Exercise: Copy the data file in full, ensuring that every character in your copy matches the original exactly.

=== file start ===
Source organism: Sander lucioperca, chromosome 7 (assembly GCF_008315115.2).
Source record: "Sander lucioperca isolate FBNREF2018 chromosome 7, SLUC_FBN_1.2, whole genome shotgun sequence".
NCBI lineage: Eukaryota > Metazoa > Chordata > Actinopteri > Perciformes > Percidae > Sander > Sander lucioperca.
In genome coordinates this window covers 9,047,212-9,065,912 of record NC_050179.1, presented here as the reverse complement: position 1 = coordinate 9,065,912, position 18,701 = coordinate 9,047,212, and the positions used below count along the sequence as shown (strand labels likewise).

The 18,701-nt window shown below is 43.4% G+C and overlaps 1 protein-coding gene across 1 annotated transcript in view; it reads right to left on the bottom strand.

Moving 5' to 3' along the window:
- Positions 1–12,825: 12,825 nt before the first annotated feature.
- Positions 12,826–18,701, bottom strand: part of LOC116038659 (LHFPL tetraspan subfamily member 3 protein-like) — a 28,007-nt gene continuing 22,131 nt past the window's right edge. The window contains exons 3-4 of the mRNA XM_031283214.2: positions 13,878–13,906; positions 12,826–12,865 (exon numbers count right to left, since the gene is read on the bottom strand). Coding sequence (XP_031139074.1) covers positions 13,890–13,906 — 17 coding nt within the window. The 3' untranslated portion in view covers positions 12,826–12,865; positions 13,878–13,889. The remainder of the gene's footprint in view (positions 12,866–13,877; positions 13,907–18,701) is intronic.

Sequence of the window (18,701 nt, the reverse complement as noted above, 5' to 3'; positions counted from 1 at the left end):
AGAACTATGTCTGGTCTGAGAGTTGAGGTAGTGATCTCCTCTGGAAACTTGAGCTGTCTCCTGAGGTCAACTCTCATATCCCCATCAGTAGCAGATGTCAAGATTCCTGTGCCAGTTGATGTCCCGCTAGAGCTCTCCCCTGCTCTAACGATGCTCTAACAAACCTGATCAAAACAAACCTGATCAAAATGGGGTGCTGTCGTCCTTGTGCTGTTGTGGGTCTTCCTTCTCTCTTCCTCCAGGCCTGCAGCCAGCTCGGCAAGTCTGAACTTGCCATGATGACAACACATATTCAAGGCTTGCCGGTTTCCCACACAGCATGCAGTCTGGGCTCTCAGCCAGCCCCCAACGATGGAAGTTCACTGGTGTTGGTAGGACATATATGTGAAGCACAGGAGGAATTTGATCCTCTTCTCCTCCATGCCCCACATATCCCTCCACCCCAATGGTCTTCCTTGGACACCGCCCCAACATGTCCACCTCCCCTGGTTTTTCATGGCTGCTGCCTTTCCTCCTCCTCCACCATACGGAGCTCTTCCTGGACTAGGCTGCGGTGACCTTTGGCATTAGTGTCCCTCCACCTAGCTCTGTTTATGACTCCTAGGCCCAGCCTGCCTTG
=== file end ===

Source organism: Sander lucioperca, chromosome 7 (assembly GCF_008315115.2).
Source record: "Sander lucioperca isolate FBNREF2018 chromosome 7, SLUC_FBN_1.2, whole genome shotgun sequence".
NCBI lineage: Eukaryota > Metazoa > Chordata > Actinopteri > Perciformes > Percidae > Sander > Sander lucioperca.
In genome coordinates this window covers 9,047,212-9,065,912 of record NC_050179.1, presented here as the reverse complement: position 1 = coordinate 9,065,912, position 18,701 = coordinate 9,047,212, and the positions used below count along the sequence as shown (strand labels likewise).

The 18,701-nt window shown below is 43.4% G+C and overlaps 1 protein-coding gene across 1 annotated transcript in view; it reads right to left on the bottom strand.

Moving 5' to 3' along the window:
- Positions 1–12,825: 12,825 nt before the first annotated feature.
- Positions 12,826–18,701, bottom strand: part of LOC116038659 (LHFPL tetraspan subfamily member 3 protein-like) — a 28,007-nt gene continuing 22,131 nt past the window's right edge. The window contains exons 3-4 of the mRNA XM_031283214.2: positions 13,878–13,906; positions 12,826–12,865 (exon numbers count right to left, since the gene is read on the bottom strand). Coding sequence (XP_031139074.1) covers positions 13,890–13,906 — 17 coding nt within the window. The 3' untranslated portion in view covers positions 12,826–12,865; positions 13,878–13,889. The remainder of the gene's footprint in view (positions 12,866–13,877; positions 13,907–18,701) is intronic.

Sequence of the window (18,701 nt, the reverse complement as noted above, 5' to 3'; positions counted from 1 at the left end):
AGAACTATGTCTGGTCTGAGAGTTGAGGTAGTGATCTCCTCTGGAAACTTGAGCTGTCTCCTGAGGTCAACTCTCATATCCCCATCAGTAGCAGATGTCAAGATTCCTGTGCCAGTTGATGTCCCGCTAGAGCTCTCCCCTGCTCTAACGATGCTCTAACAAACCTGATCAAAACAAACCTGATCAAAATGGGGTGCTGTCGTCCTTGTGCTGTTGTGGGTCTTCCTTCTCTCTTCCTCCAGGCCTGCAGCCAGCTCGGCAAGTCTGAACTTGCCATGATGACAACACATATTCAAGGCTTGCCGGTTTCCCACACAGCATGCAGTCTGGGCTCTCAGCCAGCCCCCAACGATGGAAGTTCACTGGTGTTGGTAGGACATATATGTGAAGCACAGGAGGAATTTGATCCTCTTCTCCTCCATGCCCCACATATCCCTCCACCCCAATGGTCTTCCTTGGACACCGCCCCAACATGTCCACCTCCCCTGGTTTTTCATGGCTGCTGCCTTTCCTCCTCCTCCACCATACGGAGCTCTTCCTGGACTAGGCTGCGGTGACCTTTGGCATTAGTGTCCCTCCACCTAGCTCTGTTTATGACTCCTAGGCCCAGCCTGCCTTG